India bars diabetes drug decades after U.S. ban

Wednesday, 29 October 2003, 08:00 Hrs
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NEW DELHI: India has finally banned the diabetes drug phenformin over two decades after its manufacture and sale was stopped in the U.S.

Phenformin is a synthetic oral hypoglycemic agent used to control maturity-onset diabetes. The drug was banned in the U.S. around 25 years ago after several cases were reported of it causing a unique type of toxicity - lactic acidosis.

Lactic acidosis is the build-up of lactic acid in the body.

While welcoming the ban on the drug, which was introduced in 1957, M.P. Agarwal of the Delhi Diabetic Forum said most qualified doctors in the country handling diabetic patients had stopped recommending its use at least four years ago.

"No qualified doctors have been prescribing phenformin for the last four to five years after having read widely circulated reports overseas about it leading to lactic acidosis, a dangerous condition, though it has not been reported in India," Agarwal told IANS.

Like phenformin, doctors in India are not recommending another diabetic drug, troglitazone, after reports of several fatalities in the West, Agarwal said.

On October 1 the Drugs Controller General of India (DCGI) issued a notification prohibiting the manufacture, sale or distribution of this drug as the "use of phenformin is likely to involve risk to human beings".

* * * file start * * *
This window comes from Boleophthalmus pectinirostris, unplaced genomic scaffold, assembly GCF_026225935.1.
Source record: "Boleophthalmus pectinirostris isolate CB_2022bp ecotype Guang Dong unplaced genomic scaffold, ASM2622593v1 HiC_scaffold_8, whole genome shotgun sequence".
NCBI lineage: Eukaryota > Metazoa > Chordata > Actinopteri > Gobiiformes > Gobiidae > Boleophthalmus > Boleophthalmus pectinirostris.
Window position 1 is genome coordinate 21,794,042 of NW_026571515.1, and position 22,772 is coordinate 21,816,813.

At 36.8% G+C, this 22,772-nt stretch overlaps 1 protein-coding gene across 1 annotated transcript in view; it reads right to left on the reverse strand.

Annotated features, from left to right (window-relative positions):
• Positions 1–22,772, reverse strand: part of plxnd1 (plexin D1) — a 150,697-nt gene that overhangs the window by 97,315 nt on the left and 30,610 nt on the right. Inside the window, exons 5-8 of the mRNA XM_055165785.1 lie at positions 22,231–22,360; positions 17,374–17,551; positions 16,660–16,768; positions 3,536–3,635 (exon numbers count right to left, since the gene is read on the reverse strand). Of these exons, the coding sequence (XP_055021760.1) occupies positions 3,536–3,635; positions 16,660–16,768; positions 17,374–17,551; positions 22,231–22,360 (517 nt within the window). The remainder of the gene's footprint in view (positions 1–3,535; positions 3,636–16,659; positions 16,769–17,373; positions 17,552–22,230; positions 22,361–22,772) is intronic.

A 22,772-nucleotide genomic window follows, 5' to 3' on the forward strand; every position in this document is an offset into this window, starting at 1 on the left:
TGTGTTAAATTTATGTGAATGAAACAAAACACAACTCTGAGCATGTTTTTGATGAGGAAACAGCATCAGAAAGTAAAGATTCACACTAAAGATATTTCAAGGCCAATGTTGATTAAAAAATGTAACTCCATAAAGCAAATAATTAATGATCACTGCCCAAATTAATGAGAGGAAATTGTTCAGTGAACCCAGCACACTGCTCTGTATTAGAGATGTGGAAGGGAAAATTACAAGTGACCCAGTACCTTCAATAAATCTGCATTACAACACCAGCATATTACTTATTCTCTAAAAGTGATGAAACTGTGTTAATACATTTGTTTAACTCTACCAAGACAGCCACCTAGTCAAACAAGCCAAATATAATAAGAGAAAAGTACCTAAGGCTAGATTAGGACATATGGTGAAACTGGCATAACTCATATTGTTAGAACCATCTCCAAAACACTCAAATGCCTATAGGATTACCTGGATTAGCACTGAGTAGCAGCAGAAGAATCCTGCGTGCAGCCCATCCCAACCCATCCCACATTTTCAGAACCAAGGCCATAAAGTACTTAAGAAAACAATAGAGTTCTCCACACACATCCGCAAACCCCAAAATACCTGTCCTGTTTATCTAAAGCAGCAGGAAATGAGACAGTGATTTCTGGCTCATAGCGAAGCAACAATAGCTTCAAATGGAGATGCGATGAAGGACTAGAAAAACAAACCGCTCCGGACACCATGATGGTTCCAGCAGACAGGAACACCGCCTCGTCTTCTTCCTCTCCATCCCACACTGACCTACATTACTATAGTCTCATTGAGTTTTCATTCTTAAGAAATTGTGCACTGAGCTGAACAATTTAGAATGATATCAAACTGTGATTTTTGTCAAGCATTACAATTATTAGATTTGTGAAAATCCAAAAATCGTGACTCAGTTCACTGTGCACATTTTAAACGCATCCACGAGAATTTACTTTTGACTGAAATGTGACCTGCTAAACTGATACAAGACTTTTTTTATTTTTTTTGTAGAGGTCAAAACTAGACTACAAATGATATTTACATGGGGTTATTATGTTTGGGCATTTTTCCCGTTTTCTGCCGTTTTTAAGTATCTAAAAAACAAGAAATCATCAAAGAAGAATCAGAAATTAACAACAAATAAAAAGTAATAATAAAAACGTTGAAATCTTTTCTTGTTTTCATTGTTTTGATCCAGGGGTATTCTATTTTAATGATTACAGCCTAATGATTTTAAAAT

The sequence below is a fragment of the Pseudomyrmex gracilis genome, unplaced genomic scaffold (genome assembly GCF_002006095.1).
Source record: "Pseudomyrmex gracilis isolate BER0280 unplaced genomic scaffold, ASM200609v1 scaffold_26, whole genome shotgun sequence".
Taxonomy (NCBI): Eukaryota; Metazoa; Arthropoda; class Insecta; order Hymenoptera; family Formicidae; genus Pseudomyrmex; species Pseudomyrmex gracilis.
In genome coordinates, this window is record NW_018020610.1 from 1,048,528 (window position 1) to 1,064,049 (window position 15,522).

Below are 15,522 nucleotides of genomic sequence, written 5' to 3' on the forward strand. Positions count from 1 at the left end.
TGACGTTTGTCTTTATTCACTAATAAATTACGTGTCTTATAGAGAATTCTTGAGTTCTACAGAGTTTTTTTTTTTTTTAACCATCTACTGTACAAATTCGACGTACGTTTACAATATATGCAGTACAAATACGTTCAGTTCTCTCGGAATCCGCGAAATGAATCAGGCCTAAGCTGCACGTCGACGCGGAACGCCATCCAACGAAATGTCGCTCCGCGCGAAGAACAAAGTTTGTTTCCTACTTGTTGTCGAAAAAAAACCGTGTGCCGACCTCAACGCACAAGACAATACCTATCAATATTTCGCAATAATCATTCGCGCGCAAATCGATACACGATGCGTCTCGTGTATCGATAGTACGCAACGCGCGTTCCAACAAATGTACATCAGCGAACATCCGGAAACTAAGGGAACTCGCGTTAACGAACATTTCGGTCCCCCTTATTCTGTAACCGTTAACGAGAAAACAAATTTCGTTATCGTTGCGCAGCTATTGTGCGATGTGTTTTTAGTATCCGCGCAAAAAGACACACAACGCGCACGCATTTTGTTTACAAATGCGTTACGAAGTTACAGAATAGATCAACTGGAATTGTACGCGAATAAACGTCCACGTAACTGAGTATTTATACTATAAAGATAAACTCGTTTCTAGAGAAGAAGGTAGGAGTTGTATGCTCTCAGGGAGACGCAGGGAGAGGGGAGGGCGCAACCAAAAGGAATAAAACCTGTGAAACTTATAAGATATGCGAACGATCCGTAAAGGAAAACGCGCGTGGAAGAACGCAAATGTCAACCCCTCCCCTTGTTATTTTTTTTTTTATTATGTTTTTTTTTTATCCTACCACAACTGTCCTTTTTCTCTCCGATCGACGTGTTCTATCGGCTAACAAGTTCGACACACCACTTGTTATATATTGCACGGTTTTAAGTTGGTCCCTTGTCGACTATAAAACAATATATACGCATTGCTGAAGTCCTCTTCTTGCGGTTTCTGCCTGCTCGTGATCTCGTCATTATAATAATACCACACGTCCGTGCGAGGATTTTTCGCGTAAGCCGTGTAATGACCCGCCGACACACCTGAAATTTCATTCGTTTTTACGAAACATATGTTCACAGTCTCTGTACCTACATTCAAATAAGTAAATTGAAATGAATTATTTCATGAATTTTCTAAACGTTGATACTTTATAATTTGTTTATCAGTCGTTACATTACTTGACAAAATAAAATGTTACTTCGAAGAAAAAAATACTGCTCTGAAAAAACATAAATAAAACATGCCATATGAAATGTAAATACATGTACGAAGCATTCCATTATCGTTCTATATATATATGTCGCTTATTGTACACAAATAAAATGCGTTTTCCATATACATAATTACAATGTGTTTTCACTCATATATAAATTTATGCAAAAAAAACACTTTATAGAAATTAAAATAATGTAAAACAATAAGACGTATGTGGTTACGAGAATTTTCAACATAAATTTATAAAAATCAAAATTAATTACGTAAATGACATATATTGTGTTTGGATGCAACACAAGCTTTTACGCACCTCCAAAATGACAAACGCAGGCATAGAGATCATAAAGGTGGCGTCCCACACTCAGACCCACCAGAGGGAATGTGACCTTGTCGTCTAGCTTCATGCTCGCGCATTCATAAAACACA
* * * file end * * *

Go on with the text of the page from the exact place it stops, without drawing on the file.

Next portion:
Mumbai-based USV Ltd is the only company that sells phenformin, under the brand name of DBI and DBI-TD. The sales figures of the company show that the offtake of the drug has been falling steadily over the last few years.

India is among the countries with a high incidence of diabetics. According to Agarwal, there are around 30 million confirmed cases.

Indians are rated as being highly vulnerable to diabetes and become afflicted at a relatively younger age than in the West, said Agarwal.

Last year the drugs technical advisory board of DCGI referred phenformin to a sub-committee for review. The committee did not favour banning the drug because cases of lactic acidosis due to the drug were not so common in India.

In a subsequent review, the DCGI decided to ban the drug in October 2002 but took a year to notify the decision.

The Indian Drug Manufacturers Association has supported the government move.

"The advisory committee of the DCGI has been functioning well. We support its move as it must have felt justified in addressing the anxieties of some quarter, though the drug is still being manufactured in some countries," said G. Wakankar, executive director of the association.

An official of the World Health Organisation (WHO) said the negative effects of phenformin were well known. "The ban will not cause any hardship in India as there already exists a good substitute without the ill effects of phenformin."

Source: IANS
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